While the story is complex, the characters do, at times, remain flat. Paul undergoes minimal changes in attitude or outlook, and even when he does, they are framed through the idea that he was always meant to fulfill a certain destiny. Therefore, any development that Paul underwent was only ‘natural’ and didn’t imply any evolution is his character. Even more flat are the female characters in Dune; Lady Jessica (Paul’s mother) is ever the nurturing maternal figure and Chani, Paul’s eventual love interest, is so simple and adds so little to the plot that she may as well be taken out altogether, if not for the alluring and exotic view she provides to Paul of the desert. In my opinion, the only thing Chani adds to Dune (the film) is the fact that she is played by Zendaya. All in all, the fact that the characters are flat doesn’t detract much from the book; its appeal comes from the masterful world Frank Herbert creates. And what are characters if not to serve as engines for the book’s message?
Perhaps what sets Dune apart the most from the sci-fi genre is the fact that the entire novel revolves around spice, which again, can only be found on Arrakis. Describing it as ‘allowing for space travel’ earlier on diminishes its actual use; spice is the very thing that propels the Imperium forward by serving as the medium for which people ‘find their way’ physically, but also metaphorically through spice-induced hallucinations. In this way, everything in the universe is either tied to – or stems from – Dune. Even those who may not be interested in the subject matter of the book itself may find it a fascinating commentary on how interconnected everything truly is, and perhaps how everything that exists can arise from one entity, being, or concept.
It comes as no surprise that Denis Villeneuve, Dune’s director, has been a lifetime fan of the books; the movie seamlessly captures all the complexities the book has to offer, and like the book, leaves the audience wanting more.
Although there have been criticisms of Dune’s length (2 hours and 35 minutes) combined with its slow pacing, as a fan of the book, I watched the film on the edge of my seat. While leaning heavily on special effects, Villeneuve made a point of filming in natural landscapes (Jordan, the UAE, and Norway) and lighting so the movie could retain the tangibility of the book. Furthermore, the film’s set designers took inspiration from ancient architecture and monuments rather than coming up with entirely new and futuristic designs. Earth’s stunning natural scenery and our historic architecture translate wonderfully to the film; the realistic settings only add to the realism of Dune as a plausible future for the world we live in now. Finally, Hans Zimmer creates a soundtrack that veers away from the typical Western orchestra that backs science fiction movies. Instead, Dune’s score draws on different cultures and the instruments they use, such as bagpipes and variations of flutes and drums. Moreover, Zimmer emphasizes the one instrument that will never change or cease to be used: the human voice.
What sets the movie apart the most is its dreamlike aura and avoidance of clichés about human nature that are so prevalent in typical sci-fi movies. All in all, this has to do with the fact that the movie draws almost entirely on the book.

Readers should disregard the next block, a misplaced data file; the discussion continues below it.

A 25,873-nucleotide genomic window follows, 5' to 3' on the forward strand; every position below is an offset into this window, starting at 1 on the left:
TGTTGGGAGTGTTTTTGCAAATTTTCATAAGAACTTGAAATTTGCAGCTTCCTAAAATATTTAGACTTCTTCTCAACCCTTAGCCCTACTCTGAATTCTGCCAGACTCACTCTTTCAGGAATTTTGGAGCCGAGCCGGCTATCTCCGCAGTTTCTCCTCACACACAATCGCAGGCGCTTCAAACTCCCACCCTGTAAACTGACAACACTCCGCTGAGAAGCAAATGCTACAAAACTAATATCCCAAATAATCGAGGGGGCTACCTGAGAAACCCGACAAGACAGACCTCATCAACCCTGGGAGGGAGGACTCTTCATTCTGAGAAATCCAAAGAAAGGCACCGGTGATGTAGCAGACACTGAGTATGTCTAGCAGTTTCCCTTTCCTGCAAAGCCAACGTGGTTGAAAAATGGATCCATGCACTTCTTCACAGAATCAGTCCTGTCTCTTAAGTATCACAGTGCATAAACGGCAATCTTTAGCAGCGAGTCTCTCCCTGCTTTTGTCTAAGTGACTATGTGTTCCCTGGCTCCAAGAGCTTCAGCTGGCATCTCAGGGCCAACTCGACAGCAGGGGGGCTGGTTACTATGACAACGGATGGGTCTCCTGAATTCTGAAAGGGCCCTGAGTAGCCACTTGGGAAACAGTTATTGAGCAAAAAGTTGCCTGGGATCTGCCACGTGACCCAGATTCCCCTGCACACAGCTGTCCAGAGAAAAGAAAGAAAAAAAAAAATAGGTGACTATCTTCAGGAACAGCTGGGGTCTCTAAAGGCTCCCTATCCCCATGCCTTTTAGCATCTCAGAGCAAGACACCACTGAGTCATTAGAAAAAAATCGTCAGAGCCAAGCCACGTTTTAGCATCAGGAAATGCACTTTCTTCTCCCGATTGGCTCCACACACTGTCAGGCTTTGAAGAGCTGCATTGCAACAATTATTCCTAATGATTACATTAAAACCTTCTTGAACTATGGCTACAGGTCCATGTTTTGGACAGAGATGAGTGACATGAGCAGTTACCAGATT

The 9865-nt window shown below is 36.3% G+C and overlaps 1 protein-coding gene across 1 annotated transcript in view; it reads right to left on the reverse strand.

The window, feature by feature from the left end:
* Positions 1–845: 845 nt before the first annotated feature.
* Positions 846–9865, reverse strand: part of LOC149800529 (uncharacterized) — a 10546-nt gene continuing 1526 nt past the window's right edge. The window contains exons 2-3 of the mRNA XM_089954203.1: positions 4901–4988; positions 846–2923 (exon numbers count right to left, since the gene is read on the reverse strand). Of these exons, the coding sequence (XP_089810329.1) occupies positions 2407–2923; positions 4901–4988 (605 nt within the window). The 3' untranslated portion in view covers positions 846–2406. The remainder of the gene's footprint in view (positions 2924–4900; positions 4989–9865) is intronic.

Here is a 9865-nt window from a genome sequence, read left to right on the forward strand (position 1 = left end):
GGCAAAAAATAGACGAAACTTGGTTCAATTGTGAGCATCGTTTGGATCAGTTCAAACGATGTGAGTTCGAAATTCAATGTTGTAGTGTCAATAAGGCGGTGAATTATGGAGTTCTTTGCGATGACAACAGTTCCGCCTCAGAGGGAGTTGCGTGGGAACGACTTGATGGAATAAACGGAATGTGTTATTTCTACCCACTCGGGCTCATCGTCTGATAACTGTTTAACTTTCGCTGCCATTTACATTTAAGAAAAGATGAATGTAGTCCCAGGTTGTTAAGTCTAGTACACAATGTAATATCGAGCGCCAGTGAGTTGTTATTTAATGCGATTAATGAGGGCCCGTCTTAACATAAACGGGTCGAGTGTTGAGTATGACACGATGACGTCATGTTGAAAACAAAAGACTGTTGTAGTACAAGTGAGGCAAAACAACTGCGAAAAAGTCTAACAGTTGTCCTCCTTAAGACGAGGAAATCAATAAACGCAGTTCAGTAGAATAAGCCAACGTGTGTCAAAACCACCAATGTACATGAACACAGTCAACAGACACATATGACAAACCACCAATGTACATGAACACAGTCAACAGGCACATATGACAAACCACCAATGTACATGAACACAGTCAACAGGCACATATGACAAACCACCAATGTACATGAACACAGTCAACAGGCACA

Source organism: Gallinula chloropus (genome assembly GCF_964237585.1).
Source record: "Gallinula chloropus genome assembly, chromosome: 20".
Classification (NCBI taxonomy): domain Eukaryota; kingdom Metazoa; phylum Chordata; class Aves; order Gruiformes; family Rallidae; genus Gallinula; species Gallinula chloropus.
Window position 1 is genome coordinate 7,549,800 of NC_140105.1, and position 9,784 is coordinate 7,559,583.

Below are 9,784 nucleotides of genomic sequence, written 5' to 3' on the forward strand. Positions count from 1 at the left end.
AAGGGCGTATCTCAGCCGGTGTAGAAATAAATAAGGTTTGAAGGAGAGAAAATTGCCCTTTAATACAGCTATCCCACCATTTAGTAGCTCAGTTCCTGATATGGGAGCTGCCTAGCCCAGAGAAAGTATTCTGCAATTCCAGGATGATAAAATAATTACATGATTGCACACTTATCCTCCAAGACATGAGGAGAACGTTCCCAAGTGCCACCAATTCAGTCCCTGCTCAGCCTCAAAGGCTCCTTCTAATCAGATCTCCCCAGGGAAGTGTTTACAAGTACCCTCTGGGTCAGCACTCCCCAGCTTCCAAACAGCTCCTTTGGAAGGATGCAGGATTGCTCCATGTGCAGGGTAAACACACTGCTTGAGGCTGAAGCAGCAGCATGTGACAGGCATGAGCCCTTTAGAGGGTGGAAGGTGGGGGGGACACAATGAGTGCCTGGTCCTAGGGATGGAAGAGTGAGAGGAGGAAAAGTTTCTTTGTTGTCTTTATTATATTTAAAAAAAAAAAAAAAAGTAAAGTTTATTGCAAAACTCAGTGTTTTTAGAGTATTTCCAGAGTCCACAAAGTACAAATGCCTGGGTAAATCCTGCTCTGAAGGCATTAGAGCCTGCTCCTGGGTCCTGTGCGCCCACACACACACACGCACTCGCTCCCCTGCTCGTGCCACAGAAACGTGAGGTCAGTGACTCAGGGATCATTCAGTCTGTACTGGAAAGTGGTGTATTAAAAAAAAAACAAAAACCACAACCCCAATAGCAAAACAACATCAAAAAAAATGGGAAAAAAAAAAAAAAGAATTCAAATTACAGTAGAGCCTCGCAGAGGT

Harmony is perhaps the underlying theme of the movie and the book. Remember spice, the essential and deathly addictive drug that allows for heightened vision? Without revealing too much about both the book and the movie, it is essential to understand that spice, the one thing that gives Arrakis value, depends on the existence of sand worms: the creatures that are one of things that make the planet so inhospitable in the first place. Not only are sand worms integral to spice, but while they threaten the lives of the Fremen who live in the desert beyond the protection of Arrakeen’s (Arrakis’s capital city) shield walls, sand worms are used as transportation, even revered. The Fremen name for this species is Shai-Hulud, roughly translated to ‘The Thing of Immortality’. Furthermore, the Imperium, and on a smaller scale, the coexistence between the Fremen and their occupiers, depend on the fragile balance supported by this precarious harmony between people and nature, life and death. In the film, harmony is furthered as a theme by the meticulous editing; not only are shots cut on rhythm with the music, but form a rhythm themselves. Joe Walker, Dune’s editor, describes the film as “a massive work of rhythm” that seeks to “pay its dues to the imagination of the book”. The rhythm formed by the harmony between sandworm and spice, life and death, dreams and reality, are captured by the rhythm formed by each successive shot. Perhaps Dune’s editing alludes to the main commentary of both the film and the book; life is about harmony and a lack thereof.
Yes, the movie is extremely long and seemingly doesn’t build up to anything (unless you have already read the book and know what’s coming next). While criticism of its slow pacing is valid, this allows for the creation of a visually stunning, narratively complex, and accurate adaptation of a complex book. Furthermore, it is important to remember that this movie is only Dune: Part 1. Not to be an apologist, but the reason why the movie is so long and so apparently anti-climactic— some even calling it a two-hour-long trailer— is because the half of the book it is adapted from is only the first arc of the final storyline. If anything, the high standard that Dune: Part 1 has set only heightens the anticipation for Part 2, which is set to be in theaters in 2023. I, for one, am eager for its release. (The fact that Timothée Chalamet plays Paul definitely doesn’t hurt either).